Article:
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I am working on an open source project using Clojure programming language which is licensed in Eclipse Public License.

I would prefer to make my open source project to use BSD license rather than EPL license, is it legal?

Can I also distribute the project in other free software licenses? What about GPL, GLPL, Perl or Apache?

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closed as off topic by Don Roby, Matt Fenwick, Luksprog, Monolo, Stewbob Sep 26 '12 at 18:18

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up vote 4 down vote accepted

See the EPL FAQ quesiton 14:

Does the EPL allow me to take the Source Code for a Program licensed under it and include all or part of it in another program licensed under the GNU General Public License (GPL), Berkeley Software Distribution (BSD) license or other Open Source license?

No. Only the owner of software can decide whether and how to license it to others. Contributors to a Program licensed under the EPL understand that source code for the Program will be made available under the terms of the EPL. Unless you are the owner of the software or have received permission from the owner, you are not authorized to apply the terms of another license to the Program by including it in a program licensed under another Open Source license.

So you certainly can't re-license the clojure code with any other license (only the owner of the code has that theoretical right) and if you alter the EPL licensed clojure code you may only release the derived code under the EPL.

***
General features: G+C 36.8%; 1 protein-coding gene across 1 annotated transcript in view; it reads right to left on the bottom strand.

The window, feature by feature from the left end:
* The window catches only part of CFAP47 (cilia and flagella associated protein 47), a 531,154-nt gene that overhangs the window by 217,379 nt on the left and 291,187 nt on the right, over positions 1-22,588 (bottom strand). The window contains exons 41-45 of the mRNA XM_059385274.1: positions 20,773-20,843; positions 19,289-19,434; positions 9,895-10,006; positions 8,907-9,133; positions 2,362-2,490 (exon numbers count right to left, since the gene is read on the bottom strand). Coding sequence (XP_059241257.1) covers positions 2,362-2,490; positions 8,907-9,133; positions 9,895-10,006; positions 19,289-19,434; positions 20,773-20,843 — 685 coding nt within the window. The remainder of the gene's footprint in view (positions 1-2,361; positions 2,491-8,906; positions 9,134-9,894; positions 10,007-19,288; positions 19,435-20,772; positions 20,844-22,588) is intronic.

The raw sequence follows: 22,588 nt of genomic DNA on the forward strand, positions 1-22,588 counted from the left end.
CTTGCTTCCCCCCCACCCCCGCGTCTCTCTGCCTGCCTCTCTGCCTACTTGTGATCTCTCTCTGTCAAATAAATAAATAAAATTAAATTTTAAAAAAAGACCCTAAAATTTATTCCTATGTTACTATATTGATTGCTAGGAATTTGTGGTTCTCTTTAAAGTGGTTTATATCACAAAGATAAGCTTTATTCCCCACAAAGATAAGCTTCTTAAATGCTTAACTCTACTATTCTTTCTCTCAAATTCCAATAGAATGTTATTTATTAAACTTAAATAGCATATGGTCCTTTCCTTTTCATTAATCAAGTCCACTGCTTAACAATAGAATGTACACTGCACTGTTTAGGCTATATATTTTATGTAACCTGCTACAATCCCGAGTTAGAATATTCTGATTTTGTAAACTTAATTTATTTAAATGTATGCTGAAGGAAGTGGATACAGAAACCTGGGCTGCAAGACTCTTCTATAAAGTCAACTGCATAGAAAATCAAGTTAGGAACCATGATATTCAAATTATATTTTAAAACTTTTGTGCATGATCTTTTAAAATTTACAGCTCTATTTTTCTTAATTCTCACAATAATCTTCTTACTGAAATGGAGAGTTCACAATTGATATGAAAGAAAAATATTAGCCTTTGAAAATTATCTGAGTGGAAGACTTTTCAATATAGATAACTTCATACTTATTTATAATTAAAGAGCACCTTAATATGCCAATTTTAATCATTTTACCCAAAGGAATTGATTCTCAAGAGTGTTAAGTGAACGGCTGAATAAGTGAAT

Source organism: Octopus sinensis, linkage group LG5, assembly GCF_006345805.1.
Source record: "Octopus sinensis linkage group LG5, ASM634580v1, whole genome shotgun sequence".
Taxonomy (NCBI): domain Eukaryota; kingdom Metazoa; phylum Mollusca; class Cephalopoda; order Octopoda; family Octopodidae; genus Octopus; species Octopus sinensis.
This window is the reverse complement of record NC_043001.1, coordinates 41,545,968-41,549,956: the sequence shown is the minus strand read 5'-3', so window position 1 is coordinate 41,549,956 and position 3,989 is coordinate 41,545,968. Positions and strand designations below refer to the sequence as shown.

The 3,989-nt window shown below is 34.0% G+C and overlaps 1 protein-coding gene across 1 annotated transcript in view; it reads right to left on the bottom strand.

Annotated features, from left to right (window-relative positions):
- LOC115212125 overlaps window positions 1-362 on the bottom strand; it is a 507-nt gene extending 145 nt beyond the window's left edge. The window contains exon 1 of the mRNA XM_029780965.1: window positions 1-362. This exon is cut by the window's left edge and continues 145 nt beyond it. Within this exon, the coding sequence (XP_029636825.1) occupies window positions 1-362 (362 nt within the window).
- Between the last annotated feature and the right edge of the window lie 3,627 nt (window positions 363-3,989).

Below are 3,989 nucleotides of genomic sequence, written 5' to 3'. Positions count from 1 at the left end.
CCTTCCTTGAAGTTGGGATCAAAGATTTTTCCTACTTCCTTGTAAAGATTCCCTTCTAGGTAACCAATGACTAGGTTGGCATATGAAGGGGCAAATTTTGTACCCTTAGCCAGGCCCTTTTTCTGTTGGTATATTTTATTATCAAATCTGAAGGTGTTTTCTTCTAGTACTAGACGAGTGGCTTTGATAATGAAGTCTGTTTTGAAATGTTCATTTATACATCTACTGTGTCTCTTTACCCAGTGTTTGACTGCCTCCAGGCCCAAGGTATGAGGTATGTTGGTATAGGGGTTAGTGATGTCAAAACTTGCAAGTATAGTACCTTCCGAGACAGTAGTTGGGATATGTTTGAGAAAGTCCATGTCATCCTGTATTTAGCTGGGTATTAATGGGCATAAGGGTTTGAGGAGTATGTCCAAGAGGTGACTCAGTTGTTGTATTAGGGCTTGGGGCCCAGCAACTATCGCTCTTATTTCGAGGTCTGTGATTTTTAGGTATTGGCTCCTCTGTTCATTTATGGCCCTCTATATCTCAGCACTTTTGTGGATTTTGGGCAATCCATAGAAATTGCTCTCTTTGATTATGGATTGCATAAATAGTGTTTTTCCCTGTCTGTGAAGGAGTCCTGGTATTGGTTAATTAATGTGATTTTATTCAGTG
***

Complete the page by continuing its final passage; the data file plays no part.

Whether or not you can BSD license (or use another license with) your own original code written in clojure (which would obviously be dependent on the EPL licensed clojure libraries to run) is more nuanced. The answer depends on the interpretation of what constitutes a "derivative work".

See the EPL FAQ question 25:

Some open source software communities specify what they mean by a "derivative work". Does the Eclipse Foundation have a position on this?

As described in article 1(b)(ii) of the Eclipse Public License, "...Contributions do not include additions to the Program which: (i) are separate modules of software distributed in conjunction with the Program under their own license agreement, and (ii) are not derivative works of the Program." The definition of derivative work varies under the copyright laws of different jurisdictions. The Eclipse Public License is governed under U.S. law. Under the U.S. Copyright Act, a "derivative work" is defined as "...a work based upon one or more preexisting works, such as a translation, musical arrangement, dramatization, fictionalization, motion picture version, sound recording, art reproduction, abridgment, condensation, or any other form in which a work may be recast, transformed, or adapted. A work consisting of editorial revisions, annotations, elaborations, or other modifications which, as a whole, represent an original work of authorship, is a "derivative work"." The Eclipse Foundation interprets the term "derivative work" in a way that is consistent with the definition in the U.S. Copyright Act, as applicable to computer software. You will need to seek the advice of your own legal counsel in deciding whether your program constitutes a derivative work.

It is likely but not guaranteed that you may reasonably license your own separate modules with the BSD license. However you are going to increase the complexity of the situation for any users of your code and you are going to need to make clearly distinct the differently licensed pieces. Pragmatically, using the EPL is going to be much more straight forward for everyone.

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+1 for the research –  t3hn00b Sep 26 '12 at 14:02